Time, Dec. 22 Economists are grappling with how to describe the current downturn, which appears to be worse than a standard recession but not quite as bad as the Great Depression. Terms being considered include Mini Depression and Great Recession. "We won't know until it actually happens," the author writes. "A crucial aspect of every recession is the interplay between expectations and economic reality."… With endowments tanking and families increasingly unable to shell out $50,000 for tuition, colleges and universities are scrimping to get through the recession, an article finds. Beloit College, facing a $1 million budget shortfall this year, is trimming wherever it can, laying off one-tenth of its staff and removing trays from its cafeterias to cut down on "dishwashing and food waste." Many schools that invested a lot in private equity or real estate could see their endowments drop as much as 30 percent.
Economist, Dec. 13 A special report on India evaluates how the country, accustomed to nearly 9 percent GDP growth, will cope with the worldwide economic slump and the attacks in Mumbai. To improve life for the 42 percent of Indians who live in poverty—a big priority for Manmohan Singh's government—rapid economic growth is key. … The rest of the world can learn from Iceland, which suffered "the biggest banking failure in history relative to the size of an economy," a piece says. Some are calling for ever-nationalistic Iceland, which has long spurned the idea of joining the EU, to move toward "euroisation." Such a move "could be as significant, in its way, as Iceland's decision to adopt Christianity and throw out its pagan gods 1,000 years ago," one banker said. Britain's economy has some troubling similarities to Iceland's—namely a large banking industry and a dependence on borrowing—leading some economists to worry that London could become a "Reykjavik-on-Thames."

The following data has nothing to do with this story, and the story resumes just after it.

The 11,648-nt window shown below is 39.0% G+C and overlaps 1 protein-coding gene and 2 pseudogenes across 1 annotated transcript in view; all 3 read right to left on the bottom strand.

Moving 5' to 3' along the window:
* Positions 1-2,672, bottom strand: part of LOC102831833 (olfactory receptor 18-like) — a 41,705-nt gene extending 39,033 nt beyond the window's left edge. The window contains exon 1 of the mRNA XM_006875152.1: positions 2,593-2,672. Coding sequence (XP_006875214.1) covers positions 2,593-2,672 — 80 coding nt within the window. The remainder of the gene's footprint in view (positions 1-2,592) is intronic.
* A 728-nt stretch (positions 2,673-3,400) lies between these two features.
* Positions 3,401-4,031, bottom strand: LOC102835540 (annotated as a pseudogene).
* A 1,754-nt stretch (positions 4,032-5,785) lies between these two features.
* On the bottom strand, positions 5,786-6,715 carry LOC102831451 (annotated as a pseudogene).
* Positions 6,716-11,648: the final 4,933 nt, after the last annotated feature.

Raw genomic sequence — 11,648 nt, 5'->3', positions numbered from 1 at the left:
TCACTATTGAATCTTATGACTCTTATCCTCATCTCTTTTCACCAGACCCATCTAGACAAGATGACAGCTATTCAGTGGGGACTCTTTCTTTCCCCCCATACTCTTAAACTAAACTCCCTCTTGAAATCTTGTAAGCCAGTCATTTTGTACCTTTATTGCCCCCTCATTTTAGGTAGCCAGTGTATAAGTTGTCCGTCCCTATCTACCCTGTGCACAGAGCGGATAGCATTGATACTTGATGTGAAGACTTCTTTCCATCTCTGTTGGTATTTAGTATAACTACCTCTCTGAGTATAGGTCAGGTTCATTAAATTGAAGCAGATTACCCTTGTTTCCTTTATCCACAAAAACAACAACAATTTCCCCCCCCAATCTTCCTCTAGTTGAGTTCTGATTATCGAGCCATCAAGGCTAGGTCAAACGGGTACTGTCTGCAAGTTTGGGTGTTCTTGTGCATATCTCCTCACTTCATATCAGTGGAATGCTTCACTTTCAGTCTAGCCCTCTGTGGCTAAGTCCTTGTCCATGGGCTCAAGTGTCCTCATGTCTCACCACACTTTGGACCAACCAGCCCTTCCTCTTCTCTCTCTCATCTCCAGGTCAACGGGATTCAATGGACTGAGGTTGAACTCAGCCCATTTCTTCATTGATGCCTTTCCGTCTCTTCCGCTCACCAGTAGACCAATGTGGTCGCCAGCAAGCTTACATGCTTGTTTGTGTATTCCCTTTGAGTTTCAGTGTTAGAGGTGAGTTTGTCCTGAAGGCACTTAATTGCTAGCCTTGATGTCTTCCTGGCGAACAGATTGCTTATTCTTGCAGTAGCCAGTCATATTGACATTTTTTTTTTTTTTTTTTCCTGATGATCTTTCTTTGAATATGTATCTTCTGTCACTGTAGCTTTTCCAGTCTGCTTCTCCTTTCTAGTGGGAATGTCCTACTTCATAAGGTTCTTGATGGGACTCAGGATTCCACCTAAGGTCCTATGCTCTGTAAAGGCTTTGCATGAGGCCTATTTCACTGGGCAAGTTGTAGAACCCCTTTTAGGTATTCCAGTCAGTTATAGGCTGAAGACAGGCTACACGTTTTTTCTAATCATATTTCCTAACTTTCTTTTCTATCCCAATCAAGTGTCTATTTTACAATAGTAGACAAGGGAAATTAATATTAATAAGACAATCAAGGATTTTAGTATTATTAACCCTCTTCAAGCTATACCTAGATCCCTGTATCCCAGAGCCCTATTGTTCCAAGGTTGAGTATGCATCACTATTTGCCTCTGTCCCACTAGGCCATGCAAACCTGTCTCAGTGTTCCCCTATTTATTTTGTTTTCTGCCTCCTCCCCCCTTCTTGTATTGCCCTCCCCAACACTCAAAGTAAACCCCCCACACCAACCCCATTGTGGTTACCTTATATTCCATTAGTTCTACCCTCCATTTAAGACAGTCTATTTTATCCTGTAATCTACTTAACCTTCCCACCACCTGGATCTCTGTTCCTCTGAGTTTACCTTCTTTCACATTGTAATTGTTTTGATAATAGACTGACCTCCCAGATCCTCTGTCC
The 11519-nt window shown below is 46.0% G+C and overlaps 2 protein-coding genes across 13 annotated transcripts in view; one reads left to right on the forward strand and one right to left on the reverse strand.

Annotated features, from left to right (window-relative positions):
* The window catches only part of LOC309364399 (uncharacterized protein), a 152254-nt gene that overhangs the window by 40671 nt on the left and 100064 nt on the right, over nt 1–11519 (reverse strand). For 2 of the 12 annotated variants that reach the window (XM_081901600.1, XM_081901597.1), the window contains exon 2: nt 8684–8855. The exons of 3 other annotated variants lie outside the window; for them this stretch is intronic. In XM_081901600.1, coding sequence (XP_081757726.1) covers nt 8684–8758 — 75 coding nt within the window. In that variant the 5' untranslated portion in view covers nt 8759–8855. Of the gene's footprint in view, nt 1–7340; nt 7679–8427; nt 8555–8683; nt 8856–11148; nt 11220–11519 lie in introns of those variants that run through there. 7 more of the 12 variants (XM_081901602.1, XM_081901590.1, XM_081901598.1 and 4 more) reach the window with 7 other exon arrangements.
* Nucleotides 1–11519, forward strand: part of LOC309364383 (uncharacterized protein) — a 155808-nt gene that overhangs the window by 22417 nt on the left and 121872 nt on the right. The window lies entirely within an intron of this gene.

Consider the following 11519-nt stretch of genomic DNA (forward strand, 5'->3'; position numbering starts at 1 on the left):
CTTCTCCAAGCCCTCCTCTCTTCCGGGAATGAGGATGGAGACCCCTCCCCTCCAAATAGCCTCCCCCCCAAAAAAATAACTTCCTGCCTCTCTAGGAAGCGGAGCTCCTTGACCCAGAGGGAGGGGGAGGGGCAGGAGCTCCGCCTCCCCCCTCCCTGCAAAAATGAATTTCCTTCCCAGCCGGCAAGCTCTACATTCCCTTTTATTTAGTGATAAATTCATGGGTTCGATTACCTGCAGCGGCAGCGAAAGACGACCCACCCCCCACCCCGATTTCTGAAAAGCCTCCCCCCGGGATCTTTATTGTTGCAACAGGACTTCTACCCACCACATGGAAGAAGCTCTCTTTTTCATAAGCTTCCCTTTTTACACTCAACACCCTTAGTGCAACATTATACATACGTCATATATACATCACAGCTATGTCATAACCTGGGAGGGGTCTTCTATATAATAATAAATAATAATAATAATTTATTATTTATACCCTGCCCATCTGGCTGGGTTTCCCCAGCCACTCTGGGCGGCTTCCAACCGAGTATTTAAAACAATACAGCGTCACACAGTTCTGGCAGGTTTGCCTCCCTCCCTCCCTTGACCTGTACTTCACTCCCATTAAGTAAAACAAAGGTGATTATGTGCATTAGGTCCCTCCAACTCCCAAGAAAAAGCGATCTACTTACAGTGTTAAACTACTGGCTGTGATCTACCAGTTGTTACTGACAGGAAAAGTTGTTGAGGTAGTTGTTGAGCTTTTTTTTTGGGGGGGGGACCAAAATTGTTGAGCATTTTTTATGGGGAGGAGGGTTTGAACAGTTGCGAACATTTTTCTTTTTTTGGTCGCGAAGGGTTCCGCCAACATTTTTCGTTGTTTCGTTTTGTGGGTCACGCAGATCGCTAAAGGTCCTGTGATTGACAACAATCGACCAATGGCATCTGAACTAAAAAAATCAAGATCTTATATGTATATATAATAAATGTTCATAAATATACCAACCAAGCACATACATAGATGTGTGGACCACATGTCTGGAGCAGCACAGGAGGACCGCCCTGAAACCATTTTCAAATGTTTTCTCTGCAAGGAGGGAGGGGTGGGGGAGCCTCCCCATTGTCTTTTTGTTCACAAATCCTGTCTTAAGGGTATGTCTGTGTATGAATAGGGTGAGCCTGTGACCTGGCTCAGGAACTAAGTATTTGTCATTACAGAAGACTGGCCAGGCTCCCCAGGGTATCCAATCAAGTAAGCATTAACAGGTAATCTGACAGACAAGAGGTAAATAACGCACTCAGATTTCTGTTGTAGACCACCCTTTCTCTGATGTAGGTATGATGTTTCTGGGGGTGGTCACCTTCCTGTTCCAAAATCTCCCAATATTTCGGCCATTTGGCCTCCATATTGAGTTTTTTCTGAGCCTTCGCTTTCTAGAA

New York Times Magazine, Dec. 14 The annual "Year in Ideas" issue catalogs 54 ideas that left their mark this year, including the plants' rights movement, the science of goalkeeping, and an Israeli dog-poop DNA bank that aims to discourage irresponsible pet owners from not scooping up after their pets. … An article on Meedan, a social networking site that translates between English and Arabic in real time, wonders how effective and nuanced computer translations can be. Sure, "Nebraska can now chat with Nablus," but when discussing sensitive issues involving the Arab world, will important pieces be lost in translation? "As with any dispute, language matters. Terrorist or freedom fighter? Martyr or murderer? Human editors and translators often wrestle with such terminology, so it is not hard to imagine a clumsy computer translation sparking an ugly—and unnecessary—row."